Category Archives: Concert Reviews

Celebrating the End of Classes With Smallpools, Grizfolk, and Vinyl Theatre at Exit/In

Last night Smallpools played Exit/In for the second time in the past six months, this time promoting their new album LOVETAP!

Last night Smallpools played Exit/In for the second time in the past six months, this time promoting their new album LOVETAP!

*Note: DJ Blumy will still be contributing occasional music commentary and reviews to The VU Backstage because he is an unemployed philosophy major and has nothing better to do.

At 3pm yesterday, I turned in the final assignment of my college career. Partially to celebrate and partially to distract myself from the terror of facing the adult world, I headed over to Exit/In with my friend Sparling to see Smallpools rock the joint. My sister loves the band and had turned me on to their music, so making her jealous was another great reason to go to the show.

We arrived at 7:30 to find the half-full floor dominated by people without the over-21 hand stamps. Any illusion I had of being able to escape feeling old vanished immediately. Pitying the venue for what promised to be a slow night of alcohol sales, I grabbed a Shiner Bock and snagged a spot in the crowd just behind a couple of girls taking selfies. Naturally, Sparling and I photobombed as many as we could.

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I Hope I Age Like Stevie Wonder

Stevie Wonder kept Bridgestone rocking past midnight last night.

Stevie Wonder kept Bridgestone rocking past midnight last night.

When my mom found out Stevie Wonder was coming to Nashville, she wanted me to go so badly that she helped me pay for the tickets.  Not that I wouldn’t have tried to go anyways.  Stevie is 64 years old, so who knows how long he’ll be touring?  And word was that he would be playing his seminal 1976 album Songs in the Key of Life in full.

From the moment I found my seat at Bridgestone Arena I knew the show was going to be an extravagant production.  On the stage sat two drum kits, two percussion arrays, seats for a ten-piece string ensemble and six-piece brass section, risers for a horde of backing vocalists, several keyboards and guitars waiting to be played, and of course Stevie’s setup front and center: his signature Hohner Clavinet and a Yamaha electric grand piano.

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Years & Years Is Electrifying Britain

Years & Years plays at London club Heaven, 3/6/15.

Years & Years plays at London club Heaven, 3/6/15.

Like my colleague Brandon Bout, I made sure to catch a live show over Spring Break.  For me, the destination was London and the band was electro-pop trio Years & Years.

I had heard of the group from a fellow Lightning 100 intern in December.  She had spent time working in Britain and assured me that they were on the verge of blowing up across the pond.  Her promise was confirmed when I learned that Years & Years had won the BBC’s prestigious Sound of 2015 poll–an award won in previous years by such acts as Sam Smith, Adele, and Ellie Goulding.  So when I saw that the band would be playing in the British capital during my stay there, I convinced my traveling companions that we needed to go to the concert.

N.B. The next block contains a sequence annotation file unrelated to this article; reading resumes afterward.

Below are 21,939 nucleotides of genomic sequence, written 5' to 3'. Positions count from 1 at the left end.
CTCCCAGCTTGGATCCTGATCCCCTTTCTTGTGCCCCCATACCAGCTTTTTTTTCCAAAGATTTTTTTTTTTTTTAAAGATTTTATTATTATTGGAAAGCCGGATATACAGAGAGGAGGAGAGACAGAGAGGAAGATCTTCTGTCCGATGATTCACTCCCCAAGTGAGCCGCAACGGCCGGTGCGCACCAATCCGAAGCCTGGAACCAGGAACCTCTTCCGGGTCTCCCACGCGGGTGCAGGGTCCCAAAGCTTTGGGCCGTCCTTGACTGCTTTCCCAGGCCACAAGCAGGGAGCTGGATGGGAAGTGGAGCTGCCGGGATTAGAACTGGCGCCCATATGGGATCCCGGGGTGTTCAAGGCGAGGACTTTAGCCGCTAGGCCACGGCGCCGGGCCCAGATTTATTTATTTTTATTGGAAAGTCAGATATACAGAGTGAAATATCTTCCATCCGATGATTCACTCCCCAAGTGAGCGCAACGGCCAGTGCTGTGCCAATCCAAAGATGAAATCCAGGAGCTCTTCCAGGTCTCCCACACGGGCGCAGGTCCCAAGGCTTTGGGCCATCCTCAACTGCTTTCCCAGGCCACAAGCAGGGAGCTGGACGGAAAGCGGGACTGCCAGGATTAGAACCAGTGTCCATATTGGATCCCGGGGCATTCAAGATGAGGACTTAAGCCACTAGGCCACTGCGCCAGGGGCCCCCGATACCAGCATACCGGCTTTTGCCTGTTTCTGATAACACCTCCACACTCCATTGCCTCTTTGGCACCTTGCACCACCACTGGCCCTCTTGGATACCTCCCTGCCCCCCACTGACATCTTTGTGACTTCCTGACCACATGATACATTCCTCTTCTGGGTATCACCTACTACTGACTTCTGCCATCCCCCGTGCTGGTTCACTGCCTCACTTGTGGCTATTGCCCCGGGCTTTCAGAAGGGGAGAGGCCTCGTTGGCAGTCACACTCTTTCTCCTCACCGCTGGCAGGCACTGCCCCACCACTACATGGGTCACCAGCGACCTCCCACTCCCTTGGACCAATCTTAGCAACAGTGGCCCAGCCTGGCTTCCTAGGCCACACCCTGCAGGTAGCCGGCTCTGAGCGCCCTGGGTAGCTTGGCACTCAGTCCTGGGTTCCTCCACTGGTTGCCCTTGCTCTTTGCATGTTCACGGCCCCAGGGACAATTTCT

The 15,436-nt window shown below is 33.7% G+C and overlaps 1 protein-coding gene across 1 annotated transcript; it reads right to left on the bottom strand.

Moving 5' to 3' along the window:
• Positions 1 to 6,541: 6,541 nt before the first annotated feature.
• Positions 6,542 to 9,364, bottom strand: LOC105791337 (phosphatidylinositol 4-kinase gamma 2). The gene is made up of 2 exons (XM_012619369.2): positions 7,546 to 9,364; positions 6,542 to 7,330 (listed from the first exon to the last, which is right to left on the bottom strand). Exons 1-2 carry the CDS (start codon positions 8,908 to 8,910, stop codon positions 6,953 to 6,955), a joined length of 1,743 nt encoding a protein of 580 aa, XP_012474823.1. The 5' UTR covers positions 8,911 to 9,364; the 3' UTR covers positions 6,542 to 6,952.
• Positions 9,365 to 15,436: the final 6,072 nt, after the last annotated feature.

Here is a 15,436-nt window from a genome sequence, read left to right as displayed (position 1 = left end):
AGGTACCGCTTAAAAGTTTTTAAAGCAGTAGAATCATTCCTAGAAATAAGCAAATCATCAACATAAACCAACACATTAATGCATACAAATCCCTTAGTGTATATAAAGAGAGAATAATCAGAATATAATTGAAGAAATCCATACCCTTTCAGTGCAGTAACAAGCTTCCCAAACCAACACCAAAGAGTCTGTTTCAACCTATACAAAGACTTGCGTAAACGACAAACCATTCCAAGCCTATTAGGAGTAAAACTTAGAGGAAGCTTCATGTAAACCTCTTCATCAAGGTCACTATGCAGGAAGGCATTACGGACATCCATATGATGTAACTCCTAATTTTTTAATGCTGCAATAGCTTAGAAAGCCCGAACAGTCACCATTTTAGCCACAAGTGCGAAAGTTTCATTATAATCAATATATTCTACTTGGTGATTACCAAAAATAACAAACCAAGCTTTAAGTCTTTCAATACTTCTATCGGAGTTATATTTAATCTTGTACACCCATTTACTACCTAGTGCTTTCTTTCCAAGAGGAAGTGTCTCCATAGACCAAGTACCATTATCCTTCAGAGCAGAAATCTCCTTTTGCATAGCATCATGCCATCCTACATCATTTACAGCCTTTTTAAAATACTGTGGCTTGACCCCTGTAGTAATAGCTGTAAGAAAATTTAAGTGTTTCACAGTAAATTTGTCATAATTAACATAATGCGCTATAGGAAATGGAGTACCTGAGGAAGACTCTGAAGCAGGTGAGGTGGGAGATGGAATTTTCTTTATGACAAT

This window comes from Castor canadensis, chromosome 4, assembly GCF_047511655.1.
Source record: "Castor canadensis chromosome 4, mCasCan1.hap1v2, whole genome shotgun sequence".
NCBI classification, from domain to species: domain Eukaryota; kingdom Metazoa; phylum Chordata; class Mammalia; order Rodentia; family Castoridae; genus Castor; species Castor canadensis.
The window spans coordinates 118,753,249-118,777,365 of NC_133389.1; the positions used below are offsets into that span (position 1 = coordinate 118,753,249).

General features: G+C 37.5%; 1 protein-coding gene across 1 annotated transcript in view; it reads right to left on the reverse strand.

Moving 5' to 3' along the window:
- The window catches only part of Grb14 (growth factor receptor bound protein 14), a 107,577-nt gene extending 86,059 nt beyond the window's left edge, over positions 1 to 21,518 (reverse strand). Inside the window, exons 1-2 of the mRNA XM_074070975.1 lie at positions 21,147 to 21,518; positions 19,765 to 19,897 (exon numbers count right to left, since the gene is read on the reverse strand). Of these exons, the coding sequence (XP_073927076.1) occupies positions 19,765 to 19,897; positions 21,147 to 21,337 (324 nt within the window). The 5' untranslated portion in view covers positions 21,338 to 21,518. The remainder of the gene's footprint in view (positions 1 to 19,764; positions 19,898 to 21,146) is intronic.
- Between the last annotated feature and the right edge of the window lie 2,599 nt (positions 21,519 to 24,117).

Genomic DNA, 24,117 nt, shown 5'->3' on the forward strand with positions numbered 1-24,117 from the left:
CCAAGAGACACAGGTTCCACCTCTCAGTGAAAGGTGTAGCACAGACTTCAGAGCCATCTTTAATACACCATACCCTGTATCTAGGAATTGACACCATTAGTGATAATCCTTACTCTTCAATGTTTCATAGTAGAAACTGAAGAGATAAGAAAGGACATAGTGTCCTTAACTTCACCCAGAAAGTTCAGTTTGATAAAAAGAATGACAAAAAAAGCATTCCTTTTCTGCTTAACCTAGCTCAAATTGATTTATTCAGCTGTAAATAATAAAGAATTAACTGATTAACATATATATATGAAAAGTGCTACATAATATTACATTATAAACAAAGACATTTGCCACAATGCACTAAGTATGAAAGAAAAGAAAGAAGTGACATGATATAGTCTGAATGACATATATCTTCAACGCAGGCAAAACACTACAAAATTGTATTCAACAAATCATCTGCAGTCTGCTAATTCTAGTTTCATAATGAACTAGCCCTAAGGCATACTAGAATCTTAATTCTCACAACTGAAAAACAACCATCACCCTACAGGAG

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Local Acts Shine at Exit/In

Joel Levi headlined Soundstamp's local music showcase at Exit/In on Monday night.

Joel Levi headlined Soundstamp’s local music showcase at Exit/In on Monday night.

Exit/In is one of Nashville’s most famous and beloved venues.  One look above the bar at the wall of artists who have performed on its stage is enough to send the tingles of history down your spine.  Last night, though, Exit/In’s legendary stage was devoted to three local acts: Joel Levi, James and the Wild Spirit, and Vanderbilt’s own Kid Freud.  The trio of bands, though quite different in genre and style, combined to put on one hell of a show.

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Super Duped: The Decline of the Red Hot Chili Peppers

Flea, your bass is unplugged...and since when did Chad Smith look like Bruno Mars instead of Will Ferrell?

Flea, your bass is unplugged…and since when did Chad Smith look like Bruno Mars instead of Will Ferrell?

If you grew up a rock music fan in the first decade of the 2000s, as I did, the Red Hot Chili Peppers likely provide much of the soundtrack of your formative years.  Songs like “Can’t Stop” and “Dani California” populated your early-generation iPods, and you familiarized yourself with the oldies that stood the test of time: “Give it Away,” “Under the Bridge,” etc.  Listening to these songs probably invokes a good deal of nostalgia.  They stand the test of time, too; listen through Californication again today, and relish in the tight, emotionally thick beauty of its fifteen tracks.

Given these assumptions, you were probably just as pumped as I was to hear that the Chili Peppers would be joining Bruno Mars for the Super Bowl XLVIII halftime performance.  By the time the teams headed to the locker rooms and Seattle had ensured that the game would be akin to watching a monster truck run over the same poor car for three hours, you were probably relieved that some good music would interrupt the tedium.  Bruno Mars, sure, cool, but the CHILI PEPPERS!!!  I was so excited, I had even set up a betting pool with my family, trying to pick the three songs they would play.

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Some Musings on Muse (and Cage the Elephant)

Muse has a reputation as one of today's best live acts, and they did not disappoint.

Muse has a reputation as one of today’s best live acts, and they did not disappoint.